From Nordan Symposia
Jump to navigationJump to search





Biorhythm (from Greek βίος - bios, "life" and ῥυθμός - rhuthmos, " any regular recurring motion, rhythm") is an attempt to predict various aspects of a person's life through simple mathematical cycles. Most scientists believe that the idea has no more predictive power than raw chance, and consider the concept an example of pseudoscience.

According to believers in biorhythms, a person's life is influenced by rhythmic biological cycles that affect one's ability in various domains, such as mental, physical and emotional activity. These cycles begin at birth and oscillate in a steady (sine wave) fashion throughout life; thus, by modeling them mathematically, a person's level of ability in each of these domains can be predicted from day to day.

Most biorhythm models use three cycles: a 23-day "physical" cycle, a 28-day "emotional" cycle, and a 33-day "intellectual" cycle. Although the 28-day cycle is the same length as the average woman's menstrual cycle and was originally described as a "female" cycle, the two are not necessarily in any particular synchronization. Each of these cycles varies between high and low extremes sinusoidally, with days where the cycle crosses the zero line described as "critical days" of greater risk or uncertainty.

The notion of periodic cycles in human fortunes is ancient; found for instance in natal astrology and in folk beliefs about "lucky days." The 23- and 28-day rhythms used by biorhythmists, however, were first devised in the late 19th century by Wilhelm Fliess, a Berlin physician and patient of Sigmund Freud. Fliess believed that he observed regularities at 23- and 28-day intervals in a number of phenomena, including births and deaths. He labeled the 23-day rhythm "male" and the 28-day rhythm "female," matching the menstrual cycle.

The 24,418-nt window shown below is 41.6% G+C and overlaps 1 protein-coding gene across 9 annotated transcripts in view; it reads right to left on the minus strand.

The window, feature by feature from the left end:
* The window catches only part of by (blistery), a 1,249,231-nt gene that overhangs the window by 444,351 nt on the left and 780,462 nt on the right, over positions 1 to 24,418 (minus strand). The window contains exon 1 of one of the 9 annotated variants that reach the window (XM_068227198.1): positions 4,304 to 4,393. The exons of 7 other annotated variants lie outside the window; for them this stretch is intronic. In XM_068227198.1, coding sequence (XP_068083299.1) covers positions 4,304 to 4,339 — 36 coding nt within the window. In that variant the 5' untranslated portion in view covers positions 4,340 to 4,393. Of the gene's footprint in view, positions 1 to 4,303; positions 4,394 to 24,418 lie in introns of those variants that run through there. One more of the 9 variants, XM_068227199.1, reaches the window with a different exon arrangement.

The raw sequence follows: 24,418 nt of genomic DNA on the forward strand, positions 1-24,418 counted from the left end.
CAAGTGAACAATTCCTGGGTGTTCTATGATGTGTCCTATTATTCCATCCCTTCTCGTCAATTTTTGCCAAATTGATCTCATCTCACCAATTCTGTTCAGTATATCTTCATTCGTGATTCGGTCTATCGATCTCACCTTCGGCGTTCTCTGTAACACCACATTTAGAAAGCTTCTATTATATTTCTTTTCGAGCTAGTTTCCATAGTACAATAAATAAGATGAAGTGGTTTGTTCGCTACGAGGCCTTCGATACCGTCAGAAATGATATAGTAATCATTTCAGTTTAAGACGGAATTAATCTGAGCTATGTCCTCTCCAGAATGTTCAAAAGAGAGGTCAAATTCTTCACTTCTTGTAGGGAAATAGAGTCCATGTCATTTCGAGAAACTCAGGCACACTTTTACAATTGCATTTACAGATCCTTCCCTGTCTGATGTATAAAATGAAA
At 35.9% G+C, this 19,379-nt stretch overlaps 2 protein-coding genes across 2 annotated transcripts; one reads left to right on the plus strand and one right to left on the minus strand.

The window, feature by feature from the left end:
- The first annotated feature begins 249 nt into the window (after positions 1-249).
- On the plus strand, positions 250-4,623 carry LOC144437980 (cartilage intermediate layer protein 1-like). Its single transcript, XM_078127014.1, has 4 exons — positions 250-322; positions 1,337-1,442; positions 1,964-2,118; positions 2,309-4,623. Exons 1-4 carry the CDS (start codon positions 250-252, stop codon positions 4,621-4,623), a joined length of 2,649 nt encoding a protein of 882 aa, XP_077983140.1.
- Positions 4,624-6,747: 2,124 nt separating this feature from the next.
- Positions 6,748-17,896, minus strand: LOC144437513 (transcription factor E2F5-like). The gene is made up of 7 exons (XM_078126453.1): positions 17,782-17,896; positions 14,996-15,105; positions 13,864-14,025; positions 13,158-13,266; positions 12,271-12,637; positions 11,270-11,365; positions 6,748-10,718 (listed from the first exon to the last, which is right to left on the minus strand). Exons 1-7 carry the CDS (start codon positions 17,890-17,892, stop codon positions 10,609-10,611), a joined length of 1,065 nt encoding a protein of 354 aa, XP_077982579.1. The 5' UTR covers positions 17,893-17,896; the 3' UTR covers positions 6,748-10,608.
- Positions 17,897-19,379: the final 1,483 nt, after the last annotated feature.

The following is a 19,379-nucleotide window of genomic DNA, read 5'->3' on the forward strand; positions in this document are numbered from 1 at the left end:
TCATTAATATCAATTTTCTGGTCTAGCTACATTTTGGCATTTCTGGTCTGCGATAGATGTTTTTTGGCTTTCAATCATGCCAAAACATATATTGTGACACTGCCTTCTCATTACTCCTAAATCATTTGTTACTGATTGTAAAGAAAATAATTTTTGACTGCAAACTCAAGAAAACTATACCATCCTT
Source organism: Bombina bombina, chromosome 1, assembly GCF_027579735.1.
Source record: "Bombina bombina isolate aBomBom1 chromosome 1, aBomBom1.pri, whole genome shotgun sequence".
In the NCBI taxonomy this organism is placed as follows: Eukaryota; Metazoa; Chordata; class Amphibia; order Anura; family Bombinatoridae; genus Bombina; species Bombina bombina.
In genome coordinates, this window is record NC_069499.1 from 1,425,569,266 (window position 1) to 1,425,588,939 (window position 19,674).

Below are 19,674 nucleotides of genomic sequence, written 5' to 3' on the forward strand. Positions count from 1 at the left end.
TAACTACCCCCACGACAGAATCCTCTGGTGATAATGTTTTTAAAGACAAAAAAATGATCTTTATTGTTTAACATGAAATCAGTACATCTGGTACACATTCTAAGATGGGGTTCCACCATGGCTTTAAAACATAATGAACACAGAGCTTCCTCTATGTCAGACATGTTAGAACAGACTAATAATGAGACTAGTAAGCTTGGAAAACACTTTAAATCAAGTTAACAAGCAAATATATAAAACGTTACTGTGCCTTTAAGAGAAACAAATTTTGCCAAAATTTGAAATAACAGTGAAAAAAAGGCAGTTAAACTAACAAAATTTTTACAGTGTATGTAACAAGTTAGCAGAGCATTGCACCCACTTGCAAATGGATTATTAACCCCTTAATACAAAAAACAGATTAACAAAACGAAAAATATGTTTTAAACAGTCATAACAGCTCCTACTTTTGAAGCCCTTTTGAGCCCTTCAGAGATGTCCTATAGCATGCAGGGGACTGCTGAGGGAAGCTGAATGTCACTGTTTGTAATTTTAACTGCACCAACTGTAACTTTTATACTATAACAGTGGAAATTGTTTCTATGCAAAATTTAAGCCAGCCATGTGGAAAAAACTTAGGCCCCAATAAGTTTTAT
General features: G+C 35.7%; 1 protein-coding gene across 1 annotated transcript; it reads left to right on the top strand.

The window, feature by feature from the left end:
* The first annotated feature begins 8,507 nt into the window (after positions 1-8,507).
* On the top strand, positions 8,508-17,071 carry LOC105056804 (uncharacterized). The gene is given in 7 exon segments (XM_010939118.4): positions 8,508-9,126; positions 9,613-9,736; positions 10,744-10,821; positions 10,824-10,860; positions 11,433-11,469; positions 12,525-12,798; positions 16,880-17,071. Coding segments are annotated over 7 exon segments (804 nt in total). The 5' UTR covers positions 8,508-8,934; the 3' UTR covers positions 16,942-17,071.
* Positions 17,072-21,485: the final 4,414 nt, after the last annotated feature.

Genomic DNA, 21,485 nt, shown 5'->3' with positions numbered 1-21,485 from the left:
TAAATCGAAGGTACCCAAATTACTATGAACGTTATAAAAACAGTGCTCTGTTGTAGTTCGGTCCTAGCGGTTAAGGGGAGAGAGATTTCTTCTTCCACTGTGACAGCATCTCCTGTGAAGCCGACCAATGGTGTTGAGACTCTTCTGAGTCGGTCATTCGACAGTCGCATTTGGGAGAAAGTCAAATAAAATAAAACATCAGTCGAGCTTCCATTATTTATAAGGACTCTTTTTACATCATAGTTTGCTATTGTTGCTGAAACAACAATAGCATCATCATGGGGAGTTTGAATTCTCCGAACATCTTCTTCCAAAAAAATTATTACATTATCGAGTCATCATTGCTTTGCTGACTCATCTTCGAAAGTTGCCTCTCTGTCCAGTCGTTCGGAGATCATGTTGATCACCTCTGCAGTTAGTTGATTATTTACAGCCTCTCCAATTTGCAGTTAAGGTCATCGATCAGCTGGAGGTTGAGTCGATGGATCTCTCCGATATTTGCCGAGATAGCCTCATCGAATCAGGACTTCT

In 1904, psychology professor Hermann Swoboda claimed to have independently discovered the same cycles. Later, Alfred Teltscher, professor of engineering at the University of Innsbruck, came to the conclusion that his students' good and bad days followed a rhythmic pattern of 33 days. Teltscher believed that the brain's ability to absorb, mental ability, and alertness ran in 33-day cycles. One of the first academic researchers of biorhythms was also Estonian-born Nikolai Pärna, who published a book in German, called "Rhythm, life and creation" in 1923.

The practice of consulting biorhythms was popularized in the 1970s by a series of books by Bernard Gittelson, including Biorhythm — A Personal Science, Biorhythm Charts of the Famous and Infamous, and Biorhythm Sports Forecasting. Gittelson's company, Biorhythm Computers, Inc., made a business selling personal biorhythm charts and calculators, but his ability to predict sporting events was not substantiated.

Charting biorhythms for personal use was popular in the United States during the 1970s; many places (especially video arcades and amusement areas) had a biorhythm machine that provided charts upon entry of date of birth. Biorhythm charts were common in newspapers, usually found with horoscopes, at the time as well. Biorhythm programs were a common application on personal computers; and in the late 1970s there were also handheld biorhythm calculators on the market, the Kosmos 1 and the Casio Biolator. Though biorhythms have declined in popularity, there are numerous websites on the Internet that offer free biorhythm readings. In addition, there exist free and proprietary software programs that offer more advanced charting and analysis capabilities.[1]